JONATHAN CARROLL INTERVIEWS EVA ROTHSCHILD ABOUT REPRESENTING IRELAND AT THE 58TH VENICE BIENNALE.
Jonathan Carroll: Your biography is the perfect antithesis of Brexit: you were born in Dublin; studied at University of Ulster, Belfast; live in London and have an MA from Goldsmiths; and you are being brought to Venice by Void Gallery in Derry, with a curator from Cork. Is it good timing for such a European endeavour?
Eva Rothschild: We were not alone in being anxious about getting everything transported to Venice before the initial Brexit date. The Scottish, Welsh and British pavilions were all installing early, to avoid any difficulties. There is nothing in the show that directly relates to Brexit – I don’t make work that has a narrative in that way. It is interesting to be working in Northern Ireland during this pivotal moment in UK-Irish relations. Living in the UK, it is very important for me to identify as an Irish artist.
JC: The selection process for the Venice Biennale is very competitive and involves a lot of partnering between commissioner, curator and artist. Can you give insights into how your team came together?
ER: I have wanted to do Venice for ages but hadn’t realised you had to apply for it. As part of the open-call process, curators and commissioners nominate artists who they want to work with. Mary Cremin and I had wanted to work together for some time, and then she was appointed Director of Void in Derry. Mary is a force to be reckoned – a dynamic yet calm person who can deal with anything and has great curatorial flare. You also have to ensure that there is some sort of institutional support, to coordinate and provide structures to make the project happen. A big issue, of course, is additional funding.1
JC: One of the Arts Council’s main criteria for Venice artists is the capacity to bring their practice to another level – were you asked to “think big”?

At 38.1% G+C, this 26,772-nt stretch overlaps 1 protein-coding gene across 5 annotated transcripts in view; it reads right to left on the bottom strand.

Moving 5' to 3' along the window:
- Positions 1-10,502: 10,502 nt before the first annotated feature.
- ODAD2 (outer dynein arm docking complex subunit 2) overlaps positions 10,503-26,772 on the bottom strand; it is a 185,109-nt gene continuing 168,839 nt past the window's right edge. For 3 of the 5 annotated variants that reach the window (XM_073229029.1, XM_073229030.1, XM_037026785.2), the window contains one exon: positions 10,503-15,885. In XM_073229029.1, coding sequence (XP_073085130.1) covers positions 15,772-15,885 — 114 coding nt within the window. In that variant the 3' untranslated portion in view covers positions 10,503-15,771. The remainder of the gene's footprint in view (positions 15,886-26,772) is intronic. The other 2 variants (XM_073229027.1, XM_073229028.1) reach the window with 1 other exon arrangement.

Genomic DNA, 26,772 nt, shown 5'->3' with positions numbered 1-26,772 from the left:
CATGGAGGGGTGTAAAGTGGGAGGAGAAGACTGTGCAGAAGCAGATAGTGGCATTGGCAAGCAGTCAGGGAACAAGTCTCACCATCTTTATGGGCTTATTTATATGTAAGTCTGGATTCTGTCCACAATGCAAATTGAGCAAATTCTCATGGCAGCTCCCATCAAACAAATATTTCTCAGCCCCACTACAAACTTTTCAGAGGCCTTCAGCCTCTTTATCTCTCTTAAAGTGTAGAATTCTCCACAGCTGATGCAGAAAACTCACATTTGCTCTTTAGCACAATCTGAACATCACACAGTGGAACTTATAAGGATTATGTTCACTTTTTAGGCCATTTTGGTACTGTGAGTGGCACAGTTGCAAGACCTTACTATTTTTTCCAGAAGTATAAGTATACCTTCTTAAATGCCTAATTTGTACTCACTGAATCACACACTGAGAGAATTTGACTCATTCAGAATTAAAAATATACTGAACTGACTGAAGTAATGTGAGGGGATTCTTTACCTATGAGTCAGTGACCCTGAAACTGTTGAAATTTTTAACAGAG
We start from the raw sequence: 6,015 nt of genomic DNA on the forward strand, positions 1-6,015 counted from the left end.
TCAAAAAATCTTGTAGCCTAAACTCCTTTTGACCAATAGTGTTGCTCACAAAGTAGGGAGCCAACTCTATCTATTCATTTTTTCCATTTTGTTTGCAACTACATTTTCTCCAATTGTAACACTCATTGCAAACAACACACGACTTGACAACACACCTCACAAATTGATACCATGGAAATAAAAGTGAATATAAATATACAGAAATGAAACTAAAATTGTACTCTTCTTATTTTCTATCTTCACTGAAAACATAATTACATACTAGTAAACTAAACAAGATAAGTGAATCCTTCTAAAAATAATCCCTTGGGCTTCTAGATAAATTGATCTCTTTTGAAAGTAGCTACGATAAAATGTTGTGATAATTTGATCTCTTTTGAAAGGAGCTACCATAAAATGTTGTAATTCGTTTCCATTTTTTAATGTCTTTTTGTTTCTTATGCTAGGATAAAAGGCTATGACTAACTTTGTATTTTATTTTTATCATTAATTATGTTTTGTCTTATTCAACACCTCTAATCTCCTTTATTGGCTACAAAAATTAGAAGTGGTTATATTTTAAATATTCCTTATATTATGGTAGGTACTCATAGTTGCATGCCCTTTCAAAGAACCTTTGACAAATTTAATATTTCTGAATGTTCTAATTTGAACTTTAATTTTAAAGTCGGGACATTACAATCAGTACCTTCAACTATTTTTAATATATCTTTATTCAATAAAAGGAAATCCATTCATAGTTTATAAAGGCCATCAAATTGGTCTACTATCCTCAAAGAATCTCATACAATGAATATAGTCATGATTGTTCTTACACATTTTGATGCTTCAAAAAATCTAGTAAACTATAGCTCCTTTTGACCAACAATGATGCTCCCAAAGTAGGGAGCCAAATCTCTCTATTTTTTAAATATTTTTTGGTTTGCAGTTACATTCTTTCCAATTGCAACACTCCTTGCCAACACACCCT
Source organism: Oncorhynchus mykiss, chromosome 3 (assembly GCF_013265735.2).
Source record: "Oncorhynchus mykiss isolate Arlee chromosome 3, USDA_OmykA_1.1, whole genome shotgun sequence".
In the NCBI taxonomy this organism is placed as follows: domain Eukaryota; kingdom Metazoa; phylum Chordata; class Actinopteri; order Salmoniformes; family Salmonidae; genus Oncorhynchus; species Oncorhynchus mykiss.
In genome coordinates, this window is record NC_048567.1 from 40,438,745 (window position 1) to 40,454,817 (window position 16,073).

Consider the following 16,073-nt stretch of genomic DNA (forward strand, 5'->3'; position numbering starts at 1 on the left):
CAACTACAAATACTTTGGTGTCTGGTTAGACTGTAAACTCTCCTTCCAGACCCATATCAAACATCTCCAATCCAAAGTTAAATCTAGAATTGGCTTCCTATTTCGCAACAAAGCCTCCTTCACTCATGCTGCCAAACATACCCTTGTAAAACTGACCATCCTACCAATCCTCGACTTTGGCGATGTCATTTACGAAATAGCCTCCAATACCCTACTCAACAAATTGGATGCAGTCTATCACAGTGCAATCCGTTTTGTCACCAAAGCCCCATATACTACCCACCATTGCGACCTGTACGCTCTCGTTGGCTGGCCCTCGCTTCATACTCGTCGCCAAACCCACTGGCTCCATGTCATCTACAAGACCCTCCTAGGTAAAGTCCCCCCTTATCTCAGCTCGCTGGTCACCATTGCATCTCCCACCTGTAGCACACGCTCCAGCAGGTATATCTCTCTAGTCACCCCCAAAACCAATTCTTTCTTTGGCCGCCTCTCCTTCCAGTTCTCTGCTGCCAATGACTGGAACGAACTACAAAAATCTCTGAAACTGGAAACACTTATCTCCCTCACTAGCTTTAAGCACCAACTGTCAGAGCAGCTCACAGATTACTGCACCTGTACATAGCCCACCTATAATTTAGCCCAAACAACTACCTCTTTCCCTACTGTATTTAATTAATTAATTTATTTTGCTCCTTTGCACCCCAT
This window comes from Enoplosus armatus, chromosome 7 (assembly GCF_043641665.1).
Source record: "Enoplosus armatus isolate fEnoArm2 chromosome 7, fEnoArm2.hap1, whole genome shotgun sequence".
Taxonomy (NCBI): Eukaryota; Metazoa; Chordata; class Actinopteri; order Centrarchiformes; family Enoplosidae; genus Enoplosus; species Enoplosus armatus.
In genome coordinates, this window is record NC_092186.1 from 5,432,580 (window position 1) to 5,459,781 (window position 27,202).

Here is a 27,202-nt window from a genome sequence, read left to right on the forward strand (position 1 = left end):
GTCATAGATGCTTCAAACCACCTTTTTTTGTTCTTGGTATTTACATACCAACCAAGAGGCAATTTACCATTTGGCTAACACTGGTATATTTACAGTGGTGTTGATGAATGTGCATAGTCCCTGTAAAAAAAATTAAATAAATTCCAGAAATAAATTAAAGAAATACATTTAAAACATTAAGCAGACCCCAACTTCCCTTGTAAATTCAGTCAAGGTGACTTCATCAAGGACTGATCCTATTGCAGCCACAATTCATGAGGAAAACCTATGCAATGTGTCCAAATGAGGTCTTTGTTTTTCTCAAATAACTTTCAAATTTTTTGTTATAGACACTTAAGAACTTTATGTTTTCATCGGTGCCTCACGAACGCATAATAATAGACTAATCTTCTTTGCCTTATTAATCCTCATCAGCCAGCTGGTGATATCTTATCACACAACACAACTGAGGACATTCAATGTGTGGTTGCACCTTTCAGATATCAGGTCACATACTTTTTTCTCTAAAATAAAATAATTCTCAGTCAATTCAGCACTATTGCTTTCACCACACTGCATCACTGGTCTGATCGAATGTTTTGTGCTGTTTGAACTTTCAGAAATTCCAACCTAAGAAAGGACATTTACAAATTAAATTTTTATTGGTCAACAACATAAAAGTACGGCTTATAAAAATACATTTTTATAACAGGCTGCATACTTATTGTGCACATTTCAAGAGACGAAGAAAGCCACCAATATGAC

ER: I am nearly 50 and have been working as an artist for 25 years. I suppose if you want me to do a project, you know it will probably be sculpture, though this is not the same as making a show for a small commercial space or doing an architectural project. In any instance, you take into account the context of the exhibition. Showing in Venice is like doing the most public exhibition you can imagine. There is an expectation that the work will demonstrate a scale and ambition not suitable in other contexts. As a sculptor, I feel that a lot of internationally recognised contemporary Irish art is quite narrative-based, or very much to do with time-based media. I felt it was important that my work stayed true to a sculptural core, so that is very much how I approach the pavilion, to emphasise physical sculptural engagement. It is worth noting that the Irish pavilion is situated as a continuation to the main Venice Biennale exhibition – curated this year by Ralph Rugoff – unlike the standalone national pavilions located in the Giardini. It’s the only remaining artworld show organised around national identity. The history and longevity of the Venice Biennale and the positioning of the pavilions echoes the colonial structure that is now eroded. The Irish pavilion is sort of in the ‘post-colonial’ section – it’s a good place to be.